Each file is comprised of three layers of nanoscale dots. The dots' size and orientations, as well as their position within the three standard dimensions, constitute its five dimensions. These dots change the polarization of light travelling through the disc which is read using a microscope and polarizer.
The Southampton team originally demonstrated the technology back in 2013 though, at that point, they could only fit a 300kb test file onto a disc. In the three years since their first demonstration, they've essentially perfected the recording technique and have since recorded the entirety of the Universal Declaration of Human Rights (UDHR), Newton's Opticks, Magna Carta and Kings James Bible.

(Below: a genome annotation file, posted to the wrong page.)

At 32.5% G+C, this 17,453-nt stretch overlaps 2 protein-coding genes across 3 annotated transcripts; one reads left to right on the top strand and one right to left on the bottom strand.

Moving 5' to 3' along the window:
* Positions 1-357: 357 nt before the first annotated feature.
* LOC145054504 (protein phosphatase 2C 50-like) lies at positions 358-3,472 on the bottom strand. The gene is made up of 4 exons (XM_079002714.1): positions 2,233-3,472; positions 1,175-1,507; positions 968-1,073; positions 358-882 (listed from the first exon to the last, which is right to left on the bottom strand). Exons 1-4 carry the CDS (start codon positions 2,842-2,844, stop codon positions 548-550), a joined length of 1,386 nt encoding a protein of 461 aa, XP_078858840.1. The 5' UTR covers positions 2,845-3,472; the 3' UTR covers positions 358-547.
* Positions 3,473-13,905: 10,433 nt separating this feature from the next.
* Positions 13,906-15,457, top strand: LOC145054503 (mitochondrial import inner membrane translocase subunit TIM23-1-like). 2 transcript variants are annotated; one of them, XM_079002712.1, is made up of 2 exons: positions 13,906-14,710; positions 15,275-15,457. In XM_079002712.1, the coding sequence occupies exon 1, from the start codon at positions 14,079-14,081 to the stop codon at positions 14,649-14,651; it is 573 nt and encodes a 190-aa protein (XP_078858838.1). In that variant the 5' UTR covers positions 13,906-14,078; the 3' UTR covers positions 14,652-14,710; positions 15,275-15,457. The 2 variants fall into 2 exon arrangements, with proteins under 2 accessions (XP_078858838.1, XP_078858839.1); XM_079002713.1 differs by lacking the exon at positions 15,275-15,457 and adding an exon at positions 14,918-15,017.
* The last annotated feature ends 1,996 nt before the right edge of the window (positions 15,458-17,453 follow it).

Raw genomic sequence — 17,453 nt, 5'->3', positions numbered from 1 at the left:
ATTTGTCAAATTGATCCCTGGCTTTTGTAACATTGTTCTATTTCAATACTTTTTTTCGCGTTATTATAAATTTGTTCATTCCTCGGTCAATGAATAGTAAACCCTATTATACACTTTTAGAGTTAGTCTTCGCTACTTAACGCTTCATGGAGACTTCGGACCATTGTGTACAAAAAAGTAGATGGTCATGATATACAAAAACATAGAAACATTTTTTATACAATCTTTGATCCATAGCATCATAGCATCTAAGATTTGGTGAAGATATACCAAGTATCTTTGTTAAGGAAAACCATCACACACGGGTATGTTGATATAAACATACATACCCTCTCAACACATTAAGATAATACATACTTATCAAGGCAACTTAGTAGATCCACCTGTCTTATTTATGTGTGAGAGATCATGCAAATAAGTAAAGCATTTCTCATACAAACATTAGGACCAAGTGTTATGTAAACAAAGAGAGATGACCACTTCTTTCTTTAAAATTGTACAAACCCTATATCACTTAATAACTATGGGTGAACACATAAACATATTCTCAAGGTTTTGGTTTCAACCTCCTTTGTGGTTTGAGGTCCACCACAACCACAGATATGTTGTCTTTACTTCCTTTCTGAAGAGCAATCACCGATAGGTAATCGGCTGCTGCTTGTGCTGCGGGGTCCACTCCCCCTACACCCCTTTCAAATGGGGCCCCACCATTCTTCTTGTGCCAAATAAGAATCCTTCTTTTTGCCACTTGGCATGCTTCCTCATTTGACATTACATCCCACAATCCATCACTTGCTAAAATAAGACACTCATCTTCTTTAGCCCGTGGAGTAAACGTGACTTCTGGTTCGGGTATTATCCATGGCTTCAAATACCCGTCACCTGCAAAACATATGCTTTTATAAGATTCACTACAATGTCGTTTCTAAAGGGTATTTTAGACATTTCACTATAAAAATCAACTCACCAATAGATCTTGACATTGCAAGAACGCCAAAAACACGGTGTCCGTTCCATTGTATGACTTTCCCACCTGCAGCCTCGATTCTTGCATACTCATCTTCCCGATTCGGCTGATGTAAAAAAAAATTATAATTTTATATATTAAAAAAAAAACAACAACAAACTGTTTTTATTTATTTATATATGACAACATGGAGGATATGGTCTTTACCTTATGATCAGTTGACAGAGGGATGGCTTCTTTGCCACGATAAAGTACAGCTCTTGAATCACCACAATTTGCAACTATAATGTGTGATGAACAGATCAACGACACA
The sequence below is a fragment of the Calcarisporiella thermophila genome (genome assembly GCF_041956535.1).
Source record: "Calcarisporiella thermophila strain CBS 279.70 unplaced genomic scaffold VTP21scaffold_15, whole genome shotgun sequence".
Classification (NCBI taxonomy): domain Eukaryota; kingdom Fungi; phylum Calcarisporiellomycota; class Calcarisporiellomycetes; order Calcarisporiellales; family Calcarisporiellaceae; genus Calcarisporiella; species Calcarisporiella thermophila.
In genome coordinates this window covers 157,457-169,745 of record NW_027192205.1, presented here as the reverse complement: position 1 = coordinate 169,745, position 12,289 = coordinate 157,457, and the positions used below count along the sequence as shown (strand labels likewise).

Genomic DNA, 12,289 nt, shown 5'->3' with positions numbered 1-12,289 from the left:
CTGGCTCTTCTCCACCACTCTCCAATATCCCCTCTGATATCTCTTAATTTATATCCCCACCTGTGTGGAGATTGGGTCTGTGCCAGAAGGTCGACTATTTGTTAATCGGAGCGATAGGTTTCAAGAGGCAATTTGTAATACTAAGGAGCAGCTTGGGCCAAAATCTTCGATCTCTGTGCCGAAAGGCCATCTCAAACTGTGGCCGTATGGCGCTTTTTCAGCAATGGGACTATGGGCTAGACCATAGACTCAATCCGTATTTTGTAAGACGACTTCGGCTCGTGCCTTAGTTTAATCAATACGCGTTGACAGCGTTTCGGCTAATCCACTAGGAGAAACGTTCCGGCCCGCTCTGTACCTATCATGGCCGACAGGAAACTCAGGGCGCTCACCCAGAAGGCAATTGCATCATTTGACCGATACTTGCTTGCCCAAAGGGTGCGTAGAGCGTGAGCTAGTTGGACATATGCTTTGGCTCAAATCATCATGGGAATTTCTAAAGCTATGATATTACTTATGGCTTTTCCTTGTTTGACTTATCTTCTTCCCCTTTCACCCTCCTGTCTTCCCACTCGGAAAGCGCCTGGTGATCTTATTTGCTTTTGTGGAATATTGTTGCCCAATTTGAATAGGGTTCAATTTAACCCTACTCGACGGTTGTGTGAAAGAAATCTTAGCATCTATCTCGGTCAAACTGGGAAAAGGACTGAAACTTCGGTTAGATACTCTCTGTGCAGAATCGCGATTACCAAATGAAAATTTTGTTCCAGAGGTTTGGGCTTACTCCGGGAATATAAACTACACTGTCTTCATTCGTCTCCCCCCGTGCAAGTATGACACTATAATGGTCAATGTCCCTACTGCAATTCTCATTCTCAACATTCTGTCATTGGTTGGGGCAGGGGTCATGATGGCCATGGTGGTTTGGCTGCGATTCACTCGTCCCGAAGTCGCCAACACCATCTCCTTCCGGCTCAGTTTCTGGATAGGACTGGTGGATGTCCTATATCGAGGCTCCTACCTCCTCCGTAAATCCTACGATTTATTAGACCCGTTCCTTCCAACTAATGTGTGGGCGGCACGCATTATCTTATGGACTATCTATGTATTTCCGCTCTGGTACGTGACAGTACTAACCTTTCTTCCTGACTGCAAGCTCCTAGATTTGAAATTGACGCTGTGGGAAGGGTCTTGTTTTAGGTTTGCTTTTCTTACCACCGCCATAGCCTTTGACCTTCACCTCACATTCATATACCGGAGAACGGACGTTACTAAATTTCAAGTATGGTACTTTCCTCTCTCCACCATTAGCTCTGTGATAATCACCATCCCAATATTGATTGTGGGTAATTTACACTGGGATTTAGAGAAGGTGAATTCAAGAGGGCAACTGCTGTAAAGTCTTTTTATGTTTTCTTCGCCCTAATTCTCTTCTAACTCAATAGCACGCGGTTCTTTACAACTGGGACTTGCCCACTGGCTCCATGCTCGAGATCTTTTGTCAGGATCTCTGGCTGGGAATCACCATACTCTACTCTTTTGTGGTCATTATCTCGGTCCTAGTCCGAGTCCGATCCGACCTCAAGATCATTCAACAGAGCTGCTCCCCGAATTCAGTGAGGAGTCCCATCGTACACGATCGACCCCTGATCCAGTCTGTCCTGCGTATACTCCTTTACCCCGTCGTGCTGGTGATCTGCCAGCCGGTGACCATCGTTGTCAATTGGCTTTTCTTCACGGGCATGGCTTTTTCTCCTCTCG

"It is thrilling to think that we have created the technology to preserve documents and information and store it in space for future generations," Professor Peter Kazansky from the ORC said in a statement. "This technology can secure the last evidence of our civilisation: all we've learnt will not be forgotten."